Storage Company Must Pay Airman $60,000 After Selling His Property While He Was Deployed

Sgt. Charles Cornacchio dog handler
A Massachusetts storage company settled a suit and will pay Tech. Sgt. Charles Cornacchio, seen here in his role as a working dog handler, $60,000 in compensation after it was accused of selling Cornacchio’s property while he was deployed. (U.S. Air Force photo by Linda LaBonte Britt)

A Massachusetts storage company accused of selling an airman's belongings while he was deployed overseas must pay thousands of dollars in fines and compensation, the Justice Department announced Thursday.

In February 2019, Tech. Sgt. Charles Cornacchio, who is based at Hanscom Air Force Base, Massachusetts, deployed to Qatar. In July of that year, PRTaylor Enterprises LLC, a company doing business as Father & Son Moving & Storage, auctioned off all his stored belongings, according to a federal lawsuit.

Cornacchio did not find out about the sale for another month, while he was still deployed.

The items included military gear; mementos that belonged to a cousin who had been killed in action while also serving in the military; his grandfather's military medals; a dresser handmade by his great-grandfather; and family photographs.

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The Justice Department said the auction was a violation of the Servicemembers Civil Relief Act, a broad set of legal protections for both active-duty and reserve troops. According to the SCRA, anyone storing a service member's property must obtain a court order before selling or disposing of it. Father & Son Moving & Storage, based in Billerica, Massachusetts, did not do so, violating federal law, prosecutors say.

The Justice Department has aggressively enforced the SCRA, going after several companies who sold off service members' property in recent years. In 2020, the department sued a Florida towing company, Target Recovery Towing Inc., alleging they auctioned off a Marine's car while she was deployed. The company settled and was ordered to pay the Marine $17,500 and a $2,500 federal fine.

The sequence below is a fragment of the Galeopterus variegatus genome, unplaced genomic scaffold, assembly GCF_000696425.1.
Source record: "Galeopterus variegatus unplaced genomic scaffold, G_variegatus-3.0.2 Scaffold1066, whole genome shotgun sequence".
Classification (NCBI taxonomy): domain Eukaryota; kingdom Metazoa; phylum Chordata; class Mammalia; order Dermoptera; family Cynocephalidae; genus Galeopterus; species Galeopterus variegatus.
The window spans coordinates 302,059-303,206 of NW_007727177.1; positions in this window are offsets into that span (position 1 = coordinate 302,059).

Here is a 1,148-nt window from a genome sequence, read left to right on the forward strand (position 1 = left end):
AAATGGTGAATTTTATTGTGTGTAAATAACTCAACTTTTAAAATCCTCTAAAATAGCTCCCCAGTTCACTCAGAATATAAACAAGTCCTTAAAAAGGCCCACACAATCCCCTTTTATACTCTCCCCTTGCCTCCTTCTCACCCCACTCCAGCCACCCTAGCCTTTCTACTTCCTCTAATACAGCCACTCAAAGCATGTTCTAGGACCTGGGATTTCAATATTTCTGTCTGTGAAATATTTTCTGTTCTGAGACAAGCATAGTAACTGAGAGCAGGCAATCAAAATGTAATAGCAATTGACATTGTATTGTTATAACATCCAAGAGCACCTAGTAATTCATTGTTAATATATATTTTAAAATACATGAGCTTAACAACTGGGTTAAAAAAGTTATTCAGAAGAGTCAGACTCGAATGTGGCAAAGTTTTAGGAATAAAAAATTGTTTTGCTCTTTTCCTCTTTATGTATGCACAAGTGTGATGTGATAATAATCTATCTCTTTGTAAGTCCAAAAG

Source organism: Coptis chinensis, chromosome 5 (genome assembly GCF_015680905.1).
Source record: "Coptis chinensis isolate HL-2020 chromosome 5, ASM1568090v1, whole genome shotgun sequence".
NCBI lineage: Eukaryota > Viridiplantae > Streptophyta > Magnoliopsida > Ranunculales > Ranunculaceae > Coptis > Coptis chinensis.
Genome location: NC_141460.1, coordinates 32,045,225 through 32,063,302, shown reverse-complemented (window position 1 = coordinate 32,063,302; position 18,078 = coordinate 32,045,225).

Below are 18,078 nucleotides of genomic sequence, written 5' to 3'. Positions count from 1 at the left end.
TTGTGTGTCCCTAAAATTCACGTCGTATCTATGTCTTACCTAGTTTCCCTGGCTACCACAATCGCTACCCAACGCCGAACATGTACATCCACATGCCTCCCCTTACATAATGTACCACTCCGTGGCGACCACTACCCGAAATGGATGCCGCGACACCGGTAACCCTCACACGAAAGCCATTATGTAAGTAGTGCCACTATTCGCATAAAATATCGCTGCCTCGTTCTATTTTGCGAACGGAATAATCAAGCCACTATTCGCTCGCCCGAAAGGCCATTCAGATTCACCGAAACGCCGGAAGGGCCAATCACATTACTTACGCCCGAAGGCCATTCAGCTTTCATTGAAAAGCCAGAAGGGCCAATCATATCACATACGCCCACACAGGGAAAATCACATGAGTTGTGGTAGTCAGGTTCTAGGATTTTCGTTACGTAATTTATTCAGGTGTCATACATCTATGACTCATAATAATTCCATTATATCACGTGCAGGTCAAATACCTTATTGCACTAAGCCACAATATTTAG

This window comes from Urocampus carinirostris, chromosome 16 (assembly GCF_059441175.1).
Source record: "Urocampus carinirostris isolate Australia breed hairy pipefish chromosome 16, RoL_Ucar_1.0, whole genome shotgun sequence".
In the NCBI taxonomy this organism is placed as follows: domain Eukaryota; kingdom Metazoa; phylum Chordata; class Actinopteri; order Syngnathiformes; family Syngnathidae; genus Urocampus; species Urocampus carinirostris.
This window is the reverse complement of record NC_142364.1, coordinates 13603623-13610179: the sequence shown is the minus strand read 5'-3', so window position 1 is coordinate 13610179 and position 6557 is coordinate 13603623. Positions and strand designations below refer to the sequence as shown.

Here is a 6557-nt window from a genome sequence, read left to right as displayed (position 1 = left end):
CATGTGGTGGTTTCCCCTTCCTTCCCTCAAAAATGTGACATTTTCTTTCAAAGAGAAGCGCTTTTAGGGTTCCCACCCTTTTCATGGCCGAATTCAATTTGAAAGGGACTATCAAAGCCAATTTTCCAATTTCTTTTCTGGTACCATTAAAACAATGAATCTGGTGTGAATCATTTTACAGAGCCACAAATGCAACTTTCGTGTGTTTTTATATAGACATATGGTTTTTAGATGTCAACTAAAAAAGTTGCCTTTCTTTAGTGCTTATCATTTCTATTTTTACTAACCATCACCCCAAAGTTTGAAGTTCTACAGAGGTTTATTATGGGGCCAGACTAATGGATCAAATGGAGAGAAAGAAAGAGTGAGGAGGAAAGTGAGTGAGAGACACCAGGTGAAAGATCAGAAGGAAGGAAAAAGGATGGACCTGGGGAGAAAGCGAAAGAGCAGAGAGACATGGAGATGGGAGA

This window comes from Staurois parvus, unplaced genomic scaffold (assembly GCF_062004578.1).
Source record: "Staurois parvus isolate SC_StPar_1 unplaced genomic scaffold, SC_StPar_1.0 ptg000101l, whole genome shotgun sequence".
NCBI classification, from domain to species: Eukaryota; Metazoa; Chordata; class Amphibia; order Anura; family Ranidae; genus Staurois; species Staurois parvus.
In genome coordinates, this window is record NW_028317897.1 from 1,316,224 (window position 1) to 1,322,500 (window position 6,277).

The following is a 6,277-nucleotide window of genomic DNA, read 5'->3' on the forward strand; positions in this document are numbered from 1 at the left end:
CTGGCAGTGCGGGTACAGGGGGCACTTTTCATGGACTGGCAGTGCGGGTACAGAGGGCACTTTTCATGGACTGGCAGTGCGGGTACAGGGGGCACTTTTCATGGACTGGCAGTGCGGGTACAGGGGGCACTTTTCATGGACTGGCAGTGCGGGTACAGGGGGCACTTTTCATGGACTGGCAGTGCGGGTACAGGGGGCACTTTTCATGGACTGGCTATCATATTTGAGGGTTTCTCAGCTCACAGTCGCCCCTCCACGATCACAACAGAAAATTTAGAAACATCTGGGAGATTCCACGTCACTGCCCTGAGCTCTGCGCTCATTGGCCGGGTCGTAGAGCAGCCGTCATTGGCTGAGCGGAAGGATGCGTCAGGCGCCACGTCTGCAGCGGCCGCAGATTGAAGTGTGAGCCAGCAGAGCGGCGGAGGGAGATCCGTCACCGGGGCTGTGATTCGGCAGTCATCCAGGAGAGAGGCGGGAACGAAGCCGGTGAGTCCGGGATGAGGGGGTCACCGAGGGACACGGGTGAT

Later that year, federal prosecutors went after another Florida towing company, ASAP Towing and Storage, alleging it auctioned off dozens of service members' vehicles. The company was ordered to pay out compensations totaling up to $99,500 and a $20,000 fine. The city of San Antonio, Texas, also agreed to pay $47,000 to two service members after they complained the city unlawfully auctioned off their vehicles.

Prosecutors say Father & Son Moving & Storage knew Cornacchio was in the military and deployed abroad, adding that he was even in uniform at the time company movers came to pack up his belongings.

The company settled the suit and will pay Cornacchio $60,000 in compensation, as well as a $5,000 federal fine. It also was ordered to create policies to prevent further SCRA violations.

"This settlement should send a clear message to all storage facility operators that federal law prohibits them from auctioning off a servicemember's possessions without a court order," Assistant U.S. Attorney General Kristen Clarke said in a statement.

-- Steve Beynon can be reached at Follow him on Twitter @StevenBeynon.

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